Small businesses in Seal Beach still thrive despite Internet shopping

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Main Street, Seal Beach has long been a hub for small boutiques and unique shops. While online retailers and big box stores tend to dominate the market during the holiday season, locally owned and one-of-a-kind shops still thrive, thanks to loyal locals and tourists.

Surrounded by shelves of interactive toys, games, and art kits, Lisa McHenry gift-wraps and curls the ribbons on a recent sale. “There has definitely been a renewed effort to shop local,” says McHenry, owner of Knock-Knock Toys. “People want to give back to their communities, and local shops are a great way for people to do that. Plus, it’s really different stuff that you can’t find in just any store.” The unique collections of items in local stores generate a lot of appeal, and the small business set up allows for a very personal experience, connecting shoppers to owners as members of the larger community of Seal Beach.

Local shops that specialize in distinctive items or themes tend to attract long-term residents as well as tourists looking for a memento. “We get a good amount of locals, but we also get a lot of international people, too,” says Skyler Wootten of the SB Shoppe. Charlotte Lopez of the SB Shoppe described the benefit of having a strong local following. “ People know the store, they know the people there. They generally know what they’re looking for when they come in, and being a specialty store definitely helps.” The beach-town feel of Main Street adds to its appeal, especially for visiting relatives and tourists.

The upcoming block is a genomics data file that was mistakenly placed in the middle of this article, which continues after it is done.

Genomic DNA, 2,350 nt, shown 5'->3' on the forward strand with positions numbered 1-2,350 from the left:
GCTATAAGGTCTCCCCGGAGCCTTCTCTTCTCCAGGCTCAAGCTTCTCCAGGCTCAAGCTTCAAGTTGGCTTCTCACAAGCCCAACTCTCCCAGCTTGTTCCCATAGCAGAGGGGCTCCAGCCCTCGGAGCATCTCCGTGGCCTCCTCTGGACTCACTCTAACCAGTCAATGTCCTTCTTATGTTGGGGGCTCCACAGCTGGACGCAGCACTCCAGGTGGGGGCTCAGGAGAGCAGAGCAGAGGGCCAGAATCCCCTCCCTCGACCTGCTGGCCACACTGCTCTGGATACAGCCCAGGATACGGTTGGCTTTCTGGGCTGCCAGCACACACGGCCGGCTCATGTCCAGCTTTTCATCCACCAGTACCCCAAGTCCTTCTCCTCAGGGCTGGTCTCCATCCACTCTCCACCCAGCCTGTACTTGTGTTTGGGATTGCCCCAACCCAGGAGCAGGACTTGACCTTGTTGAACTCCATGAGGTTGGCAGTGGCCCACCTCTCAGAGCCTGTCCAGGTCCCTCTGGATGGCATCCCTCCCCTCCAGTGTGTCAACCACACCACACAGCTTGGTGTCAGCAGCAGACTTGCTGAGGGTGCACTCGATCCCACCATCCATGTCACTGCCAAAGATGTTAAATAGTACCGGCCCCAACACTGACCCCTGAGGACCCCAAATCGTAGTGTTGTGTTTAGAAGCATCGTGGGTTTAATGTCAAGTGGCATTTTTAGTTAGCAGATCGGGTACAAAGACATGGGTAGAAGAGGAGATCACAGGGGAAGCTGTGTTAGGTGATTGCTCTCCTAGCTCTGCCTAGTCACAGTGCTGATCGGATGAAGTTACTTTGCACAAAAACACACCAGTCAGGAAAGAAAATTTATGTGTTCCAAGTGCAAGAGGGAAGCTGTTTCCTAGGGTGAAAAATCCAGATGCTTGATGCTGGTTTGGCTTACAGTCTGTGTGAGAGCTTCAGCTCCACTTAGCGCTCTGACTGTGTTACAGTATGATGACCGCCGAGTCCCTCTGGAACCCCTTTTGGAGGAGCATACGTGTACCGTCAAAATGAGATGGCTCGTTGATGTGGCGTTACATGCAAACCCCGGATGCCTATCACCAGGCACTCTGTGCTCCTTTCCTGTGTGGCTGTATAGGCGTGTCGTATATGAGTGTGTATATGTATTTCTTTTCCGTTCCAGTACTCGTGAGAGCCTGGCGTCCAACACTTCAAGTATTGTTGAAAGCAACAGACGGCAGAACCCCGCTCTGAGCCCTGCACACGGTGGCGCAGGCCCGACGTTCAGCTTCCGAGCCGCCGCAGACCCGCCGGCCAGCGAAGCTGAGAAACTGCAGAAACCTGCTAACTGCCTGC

Because boutique-type stores do not always have online venues, online retail has a major impact on these small businesses. Many shoppers move online for convenience and better prices, which can make it difficult for small shops to keep up. “Most of the time people will come in and ask about price matching. Or, if we don’t have something in stock, people will just go online instead,” says Aaron Perez of Main Street Cyclery. “Having a social media platform is definitely helpful in getting the word out, too.”

The weather can also have an impact on the success of small businesses. “Cycling is seasonal. If it’s raining, people aren’t out cycling,” says Perez. Wet weather, which can strike unexpectedly in the winter months, keeps people indoors and away from the waterfront. “Even if people want to shop local, they don’t want to shop and walk in the rain,” says Kailyn Weber of Unaffected Boutique. “Rainy weekends can be just as quiet as weekdays.” Though Seal Beach is almost invariably temperate and pleasant, unexpected rain and cold can slow business, deterring even the most loyal customers.

However, last minute holiday shopping comes back to boost Main Street’s sales. The distinctive shops of Main Street are popular with people searching for the perfect gift.

“You can find a lot of things people wouldn’t think to ask for. Mom and Dad get their kids what they ask for on Santa’s lap, but aunts and uncles and grandparents can get them something they’ll hold onto for a while and that they can’t find duplicated in any big store,” says McHenry. “It makes it meaningful.”

Though the rise of online retailers and unpredictable weather can put pressures on small local businesses, the holiday season on Main Street is still successful and local boutiques continue to survive and grow.

Small businesses in Seal Beach still thrive despite Internet shopping